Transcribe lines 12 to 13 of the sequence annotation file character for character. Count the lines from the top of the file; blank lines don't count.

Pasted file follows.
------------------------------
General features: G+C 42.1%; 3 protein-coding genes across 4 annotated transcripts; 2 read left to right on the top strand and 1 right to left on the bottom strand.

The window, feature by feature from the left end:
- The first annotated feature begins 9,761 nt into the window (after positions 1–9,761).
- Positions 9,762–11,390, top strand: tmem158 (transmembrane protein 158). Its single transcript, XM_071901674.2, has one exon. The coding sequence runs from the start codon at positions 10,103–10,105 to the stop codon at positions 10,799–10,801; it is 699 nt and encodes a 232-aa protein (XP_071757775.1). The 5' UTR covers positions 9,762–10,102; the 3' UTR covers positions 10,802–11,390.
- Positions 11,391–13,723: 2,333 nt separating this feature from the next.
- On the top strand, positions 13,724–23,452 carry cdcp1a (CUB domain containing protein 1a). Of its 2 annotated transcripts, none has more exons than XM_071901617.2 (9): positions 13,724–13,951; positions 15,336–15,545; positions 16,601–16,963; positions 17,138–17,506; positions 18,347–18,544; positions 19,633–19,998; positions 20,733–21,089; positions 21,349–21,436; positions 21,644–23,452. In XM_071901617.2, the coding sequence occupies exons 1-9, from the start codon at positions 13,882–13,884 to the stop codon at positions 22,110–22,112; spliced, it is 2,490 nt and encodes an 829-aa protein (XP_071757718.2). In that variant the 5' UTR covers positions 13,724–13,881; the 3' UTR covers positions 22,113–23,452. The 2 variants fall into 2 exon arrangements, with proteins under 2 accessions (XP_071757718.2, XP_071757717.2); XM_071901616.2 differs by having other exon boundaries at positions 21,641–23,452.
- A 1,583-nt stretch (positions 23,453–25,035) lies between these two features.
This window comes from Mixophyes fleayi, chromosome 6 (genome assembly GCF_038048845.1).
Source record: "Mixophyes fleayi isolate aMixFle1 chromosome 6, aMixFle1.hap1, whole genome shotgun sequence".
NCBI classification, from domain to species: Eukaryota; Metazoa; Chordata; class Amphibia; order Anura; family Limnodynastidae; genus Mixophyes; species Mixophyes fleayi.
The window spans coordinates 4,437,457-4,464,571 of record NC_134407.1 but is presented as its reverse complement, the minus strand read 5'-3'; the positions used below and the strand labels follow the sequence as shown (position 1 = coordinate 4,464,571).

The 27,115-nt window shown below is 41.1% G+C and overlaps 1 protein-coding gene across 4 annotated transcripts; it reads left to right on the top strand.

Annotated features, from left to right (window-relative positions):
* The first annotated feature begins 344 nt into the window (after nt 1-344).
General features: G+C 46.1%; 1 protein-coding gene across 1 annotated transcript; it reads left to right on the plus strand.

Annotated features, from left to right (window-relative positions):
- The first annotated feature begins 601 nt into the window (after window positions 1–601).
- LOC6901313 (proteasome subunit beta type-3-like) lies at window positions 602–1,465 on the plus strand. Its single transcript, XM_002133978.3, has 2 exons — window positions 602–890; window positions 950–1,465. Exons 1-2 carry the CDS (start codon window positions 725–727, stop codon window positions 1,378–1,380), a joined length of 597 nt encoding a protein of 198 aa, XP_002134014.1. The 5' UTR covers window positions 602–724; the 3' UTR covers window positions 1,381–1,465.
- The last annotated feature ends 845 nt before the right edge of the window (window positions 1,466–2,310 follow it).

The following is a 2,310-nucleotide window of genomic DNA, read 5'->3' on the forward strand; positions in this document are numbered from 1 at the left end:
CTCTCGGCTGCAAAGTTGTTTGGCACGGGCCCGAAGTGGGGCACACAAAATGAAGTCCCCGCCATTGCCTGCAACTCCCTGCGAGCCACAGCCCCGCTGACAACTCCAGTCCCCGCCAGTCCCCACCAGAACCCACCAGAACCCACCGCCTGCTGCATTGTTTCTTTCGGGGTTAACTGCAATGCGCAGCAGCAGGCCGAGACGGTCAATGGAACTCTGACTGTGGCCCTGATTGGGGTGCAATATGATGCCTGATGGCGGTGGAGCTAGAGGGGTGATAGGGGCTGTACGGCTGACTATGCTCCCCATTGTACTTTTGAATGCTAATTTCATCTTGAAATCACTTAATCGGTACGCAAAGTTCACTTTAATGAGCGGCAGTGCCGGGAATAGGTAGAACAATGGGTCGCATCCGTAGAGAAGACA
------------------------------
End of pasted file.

The 27,115-nt window shown below is 41.1% G+C and overlaps 1 protein-coding gene across 4 annotated transcripts; it reads left to right on the top strand.

Annotated features, from left to right (window-relative positions):